Last year when we did a review of what happened in the courses the Fellows taught two of them were disappointed in their own use of Digital tools. One of them felt he did not take advantage of the digital tools at his disposable because he only used them to make a digital syllabus on his course site. Usually though, a syllabus is a contract and agreement formed without the input of the students. By making the syllabus digital it became a living document and in his pedagogical practice he ensured this by projecting it at the end of each course and making modifications and adjustment based on a discussion with the students. Another Fellow thought adding freely available supplemental media for students to better understand the text they were engaging in the course was not enough even though by doing so students were able to engage with additional material and eventually submit material themselves, thus changing the course from being one of set text to one that was able to expand and encompass a broader set of texts and multi-media content while giving those items a value similar to the texts that were already in the course. Needless to say, when they finished I told them both they were wrong and they had done amazing work. I said back what I heard them saying and told them for the students in their classroom this is an amazing experience to guide their own learning even if it isn’t as public or social as many of the other examples we heard. While they were not social they allowed their courses to engage and respond to the students in meaningful ways, something that should be the goal of any tool integration, especially in the humanities.
The distraction of shiny digital things can be a trap when trying to innovate in the classroom because they often have steep learning curves and are time consuming. In my experience when tools are time consuming and all encompassing given the time constraints that exists in courses they are often engaged without any kind of critical lens around what the assumptions and implications are. The desire to do the next interesting thing and be at the forefront risks losing the space of humanistic inquiry and critique. When this happens we fall into the progress myth without engaging what that myth means for students from marginalized populations and without interrogating the role technology plays in structuring continued marginalization. Rather than new and shiny I am proposing we focus on innovation through simplicity. Technological innovations inevitably streamline and complicate social interactions for populations by bringing some closer together and leaving others behind. I wrote about Frugal Innovation in Digital Learning for the Digital Media and Learning blog.
“Frugal innovation is the practice of doing less with more and optimizing the use of technology “not to change people but amplify human intent and capacity while understanding that “new technology is never the start of positive social change.” In the research I did it is a practice that is happening in global entrepreneurship specifically in places that are still developing their technologically capacities. I think it works very well for education because one of the things we forget is that when a student is in a classroom it is a developmental situation (in terms of learning new knowledge and skills, social capacity, stage of life, etc) so it stands to reason that, as they are in a place to develop, innovations designed for places designated as being “in development” for various reasons should also apply. With this in mind I think I am starting to lean more and more towards simplification of educational technology when possible because that leads to more equitable practices (I talk about this more in the post linked above). Frugal Innovation represents a future of educational technology I would like to see more.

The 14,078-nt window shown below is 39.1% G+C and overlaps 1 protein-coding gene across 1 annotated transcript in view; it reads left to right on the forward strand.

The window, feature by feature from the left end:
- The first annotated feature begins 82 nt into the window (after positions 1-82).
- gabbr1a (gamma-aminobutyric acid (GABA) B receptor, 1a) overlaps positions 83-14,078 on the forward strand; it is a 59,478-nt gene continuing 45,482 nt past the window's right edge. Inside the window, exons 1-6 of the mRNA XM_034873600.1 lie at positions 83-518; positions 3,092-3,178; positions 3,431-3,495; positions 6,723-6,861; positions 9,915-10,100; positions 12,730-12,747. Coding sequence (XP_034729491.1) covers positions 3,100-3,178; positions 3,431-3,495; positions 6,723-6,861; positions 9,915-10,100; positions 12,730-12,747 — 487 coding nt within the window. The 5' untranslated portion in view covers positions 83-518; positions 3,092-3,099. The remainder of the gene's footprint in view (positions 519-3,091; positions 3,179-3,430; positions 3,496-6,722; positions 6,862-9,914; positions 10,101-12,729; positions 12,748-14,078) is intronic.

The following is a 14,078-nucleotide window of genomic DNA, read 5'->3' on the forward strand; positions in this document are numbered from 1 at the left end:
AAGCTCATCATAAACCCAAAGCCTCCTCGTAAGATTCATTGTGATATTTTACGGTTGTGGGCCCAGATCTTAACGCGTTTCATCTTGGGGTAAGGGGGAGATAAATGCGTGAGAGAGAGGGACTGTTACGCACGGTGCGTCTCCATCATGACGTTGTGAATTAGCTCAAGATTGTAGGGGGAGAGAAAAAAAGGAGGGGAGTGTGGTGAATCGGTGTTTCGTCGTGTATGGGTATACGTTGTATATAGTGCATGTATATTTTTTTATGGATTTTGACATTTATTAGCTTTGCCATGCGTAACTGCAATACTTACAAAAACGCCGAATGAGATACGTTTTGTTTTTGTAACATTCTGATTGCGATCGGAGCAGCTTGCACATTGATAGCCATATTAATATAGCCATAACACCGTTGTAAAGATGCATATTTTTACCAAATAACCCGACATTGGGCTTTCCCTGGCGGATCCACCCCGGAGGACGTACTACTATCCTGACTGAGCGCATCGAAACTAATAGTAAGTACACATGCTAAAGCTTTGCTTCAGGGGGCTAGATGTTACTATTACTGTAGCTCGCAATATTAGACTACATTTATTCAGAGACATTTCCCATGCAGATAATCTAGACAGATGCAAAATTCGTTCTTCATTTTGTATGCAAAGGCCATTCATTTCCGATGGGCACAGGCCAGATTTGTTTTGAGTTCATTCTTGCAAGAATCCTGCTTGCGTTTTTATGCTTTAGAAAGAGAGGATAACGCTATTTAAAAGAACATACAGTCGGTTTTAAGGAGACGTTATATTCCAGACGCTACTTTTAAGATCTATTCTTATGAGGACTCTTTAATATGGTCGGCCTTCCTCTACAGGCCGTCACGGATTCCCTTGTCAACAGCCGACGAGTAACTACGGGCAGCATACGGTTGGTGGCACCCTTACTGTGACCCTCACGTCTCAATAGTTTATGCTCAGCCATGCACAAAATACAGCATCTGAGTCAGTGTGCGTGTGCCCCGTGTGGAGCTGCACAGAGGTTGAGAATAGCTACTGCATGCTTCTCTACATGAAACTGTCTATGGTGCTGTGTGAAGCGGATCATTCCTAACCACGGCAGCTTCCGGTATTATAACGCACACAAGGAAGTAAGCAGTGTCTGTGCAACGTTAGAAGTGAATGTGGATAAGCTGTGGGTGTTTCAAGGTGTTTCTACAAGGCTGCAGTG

Recently I was trying to explain frugal innovation and design and the implications for implementing educational technologies in the classroom to colleague who had no idea what I was talking about. I found the perfect medium / technology to explain why doing things with constraints, like having a very simple accessible technology, invites frugal innovation and creates amazing and unexpected ways of communicating and making meaning for different circumstance and situations: paper.
With a piece of paper the list of things someone can do is limitless:
- Paper planes
- Games (tic-tac-toe, dots, paper football etc)
- Paper Cut Art
- Paper Crafts
- Solar Viewing Projector
- and many more I cannot think of right now…
Digital tools and educational technologies are not paper. The tools we choose to use and experiment with and why we choose them will vary. With that in mind, this year my challenge for everyone is twofold:
- How can you simplify the elaborate digital projects you’ve planned to enable better engagement and streamline the goals and desired learning outcomes?
- If you start with constraints how can you push yourself and your students to be more creative in figuring out all the possibilities for that small digital project that represents unknown possibilities?